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What’s Behind Microsoft’s Decision to Buy Skype?

May 10, 2011 at 12:00 AM EDT
Microsoft announced Tuesday it was purchasing the Internet telephone service Skype in a deal valued at $8.5 billion. Jeffrey Brown discusses the deal with The Washington Post's Technology Reporter Cecilia Kang.

JEFFREY BROWN: Finally tonight, what’s behind Microsoft’s decision to buy Skype? The giant tech company announced today it was purchasing the Internet telephone service for $8.5 billion, the largest deal in Microsoft’s 36-year history.

In doing so, it will get access to Skype’s millions of users worldwide who log on to communicate by video or phone over the Web.

To walk us through the deal, we turn to Cecilia Kang, technology reporter for The Washington Post.

Welcome back.

CECILIA KANG, The Washington Post: Thank you.

JEFFREY BROWN: Eight-and-a-half billion dollars, that sounds like a lot of money.

CECILIA KANG: It is a big chunk of change.

JEFFREY BROWN: What is — it is. What is behind Microsoft’s move here? What are they after generally?


Well, Microsoft has dominated in the 1990s the P.C. It’s the software giant for the P.C., the personal computer generation. But it wants to be more relevant for the Internet. And it particularly wants to be more relevant for smartphones and tablets and the services offered up from these new devices that Google and Apple are dominating.

So, this is really a play into the next platform, the next generation of devices for communications in the future.

JEFFREY BROWN: All right. So, to help us understand this play, first, we have to understand what Skype is. So, for those not familiar, what exactly is Skype?

CECILIA KANG: Skype is basically a phone or a videoconferencing service for the Internet.

So, instead of placing a phone call through copper wires, what this allows you to do, Skype allows you to do — and it provides this for 170 million users across the world — is, it allows you to place a phone call over the Internet to anyone else who is also a Skype user for free or for very cheap, usually much less than your provider, your long-distance or your wireless provider, is offering you.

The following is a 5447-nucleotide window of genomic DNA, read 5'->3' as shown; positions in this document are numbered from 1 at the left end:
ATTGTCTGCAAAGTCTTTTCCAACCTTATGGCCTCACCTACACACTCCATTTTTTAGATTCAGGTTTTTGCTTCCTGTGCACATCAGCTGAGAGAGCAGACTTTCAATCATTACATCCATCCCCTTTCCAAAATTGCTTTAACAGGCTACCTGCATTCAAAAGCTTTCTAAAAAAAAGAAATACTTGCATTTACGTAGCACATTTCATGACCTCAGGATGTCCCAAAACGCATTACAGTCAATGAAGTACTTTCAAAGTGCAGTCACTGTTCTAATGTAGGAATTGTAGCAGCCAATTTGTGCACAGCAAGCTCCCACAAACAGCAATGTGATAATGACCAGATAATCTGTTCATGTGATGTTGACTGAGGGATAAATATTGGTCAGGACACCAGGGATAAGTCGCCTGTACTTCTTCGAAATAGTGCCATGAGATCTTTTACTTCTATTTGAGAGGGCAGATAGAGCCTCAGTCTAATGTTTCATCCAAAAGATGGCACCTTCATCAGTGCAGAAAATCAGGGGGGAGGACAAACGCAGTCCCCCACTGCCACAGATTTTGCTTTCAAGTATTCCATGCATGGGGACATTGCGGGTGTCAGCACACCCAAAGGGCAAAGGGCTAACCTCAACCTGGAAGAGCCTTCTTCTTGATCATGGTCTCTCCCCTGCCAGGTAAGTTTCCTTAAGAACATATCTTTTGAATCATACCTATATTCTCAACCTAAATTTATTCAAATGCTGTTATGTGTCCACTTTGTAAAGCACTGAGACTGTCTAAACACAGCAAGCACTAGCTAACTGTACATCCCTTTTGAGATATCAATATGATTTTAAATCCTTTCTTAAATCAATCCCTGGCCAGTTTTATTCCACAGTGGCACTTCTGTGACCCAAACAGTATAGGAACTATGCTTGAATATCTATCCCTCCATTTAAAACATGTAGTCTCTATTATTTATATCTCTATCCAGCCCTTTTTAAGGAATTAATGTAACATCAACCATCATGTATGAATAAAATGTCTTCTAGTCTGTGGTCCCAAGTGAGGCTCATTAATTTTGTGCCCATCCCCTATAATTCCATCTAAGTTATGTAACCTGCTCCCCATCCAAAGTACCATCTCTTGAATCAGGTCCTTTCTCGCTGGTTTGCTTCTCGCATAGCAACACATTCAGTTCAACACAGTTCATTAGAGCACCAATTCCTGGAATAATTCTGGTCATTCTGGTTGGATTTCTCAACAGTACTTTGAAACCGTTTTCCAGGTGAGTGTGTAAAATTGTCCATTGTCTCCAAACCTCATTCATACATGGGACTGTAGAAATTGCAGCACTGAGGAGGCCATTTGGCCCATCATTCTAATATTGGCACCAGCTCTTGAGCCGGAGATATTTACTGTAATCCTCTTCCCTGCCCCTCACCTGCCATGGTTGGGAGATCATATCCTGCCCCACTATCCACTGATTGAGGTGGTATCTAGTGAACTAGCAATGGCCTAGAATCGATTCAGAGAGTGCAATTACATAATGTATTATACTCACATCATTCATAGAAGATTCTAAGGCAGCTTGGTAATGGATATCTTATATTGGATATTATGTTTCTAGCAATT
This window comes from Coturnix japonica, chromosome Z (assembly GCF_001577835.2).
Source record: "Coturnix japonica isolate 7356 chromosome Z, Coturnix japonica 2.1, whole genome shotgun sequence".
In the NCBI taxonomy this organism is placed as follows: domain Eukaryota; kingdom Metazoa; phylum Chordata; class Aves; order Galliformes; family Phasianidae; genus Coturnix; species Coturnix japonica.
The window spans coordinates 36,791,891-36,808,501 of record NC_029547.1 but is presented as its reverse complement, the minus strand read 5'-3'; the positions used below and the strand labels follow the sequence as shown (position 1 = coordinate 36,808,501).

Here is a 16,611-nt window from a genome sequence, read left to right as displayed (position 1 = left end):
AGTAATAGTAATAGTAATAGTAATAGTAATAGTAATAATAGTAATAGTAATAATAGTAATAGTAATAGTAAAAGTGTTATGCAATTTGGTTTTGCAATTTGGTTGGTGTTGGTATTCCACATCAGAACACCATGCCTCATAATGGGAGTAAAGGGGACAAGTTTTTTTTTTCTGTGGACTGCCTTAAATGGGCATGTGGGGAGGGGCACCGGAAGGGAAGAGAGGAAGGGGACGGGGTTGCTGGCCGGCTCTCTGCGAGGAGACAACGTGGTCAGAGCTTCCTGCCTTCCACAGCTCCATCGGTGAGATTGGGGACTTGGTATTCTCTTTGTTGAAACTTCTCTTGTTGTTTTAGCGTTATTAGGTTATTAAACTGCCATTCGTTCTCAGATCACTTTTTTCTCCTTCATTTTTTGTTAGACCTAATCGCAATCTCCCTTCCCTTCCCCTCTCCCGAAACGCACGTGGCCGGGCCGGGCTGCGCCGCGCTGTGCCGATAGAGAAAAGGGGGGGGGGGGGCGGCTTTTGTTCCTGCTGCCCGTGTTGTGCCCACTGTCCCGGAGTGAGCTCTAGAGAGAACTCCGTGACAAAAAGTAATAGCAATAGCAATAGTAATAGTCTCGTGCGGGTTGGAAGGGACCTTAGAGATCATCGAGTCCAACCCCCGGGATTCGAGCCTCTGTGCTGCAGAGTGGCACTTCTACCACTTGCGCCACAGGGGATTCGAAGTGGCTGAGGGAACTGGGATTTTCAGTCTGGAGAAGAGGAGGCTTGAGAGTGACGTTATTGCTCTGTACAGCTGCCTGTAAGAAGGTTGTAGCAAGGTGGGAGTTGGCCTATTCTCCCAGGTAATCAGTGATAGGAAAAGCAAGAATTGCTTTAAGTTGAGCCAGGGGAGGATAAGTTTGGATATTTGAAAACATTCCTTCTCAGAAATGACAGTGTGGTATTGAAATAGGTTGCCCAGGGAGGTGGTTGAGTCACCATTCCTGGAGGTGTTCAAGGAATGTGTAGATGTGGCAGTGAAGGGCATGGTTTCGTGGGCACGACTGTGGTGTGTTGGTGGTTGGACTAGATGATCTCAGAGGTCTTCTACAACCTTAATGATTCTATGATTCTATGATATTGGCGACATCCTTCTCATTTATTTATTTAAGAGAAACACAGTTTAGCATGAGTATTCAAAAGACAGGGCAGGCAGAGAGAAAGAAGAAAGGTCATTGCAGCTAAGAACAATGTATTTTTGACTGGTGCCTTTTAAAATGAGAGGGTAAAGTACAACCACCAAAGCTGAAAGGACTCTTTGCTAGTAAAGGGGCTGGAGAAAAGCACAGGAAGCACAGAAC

JEFFREY BROWN: All right. Now, I’m familiar with that. And I also know the free part.


JEFFREY BROWN: So, how does it — it doesn’t make money, right? Or it makes money, but it — but it doesn’t make enough money.

CECILIA KANG: That’s right. That’s why a lot of people are questioning the price tag. This is a really big price tag on an acquisition, the biggest, as you mentioned, that Microsoft has ever made.

But what Microsoft is buying for this service is really the brand Skype. Skype is really one of the only or the few web companies that personifies the service that it provides. Like Google, Google is a verb. People say, we’re going to Google or search for something. People say I’m going to go Skype somebody. I’m going to call them. It’s become that recognizable to consumers around the world.

JEFFREY BROWN: But then how does — how does Microsoft incorporate Skype into what it does and especially what it wants to do to compete with these other companies?


So, what Microsoft hopes to do is to weave Skype through its various, very diverse product lines, from the Office suite of business applications, to its Xbox console, to its smartphones.

So, imagine you’re playing “Halo” on the Xbox. Hopefully, you will choose to also press a button that says Skype and do a videoconference call with, say, a cousin in Rome and who will play with you alongside, and you can watch that person real-time on videoconferencing. So, that’s some of the things that you can imagine this — this acquisition can bring about.

JEFFREY BROWN: So, a better experience, which attracts more users…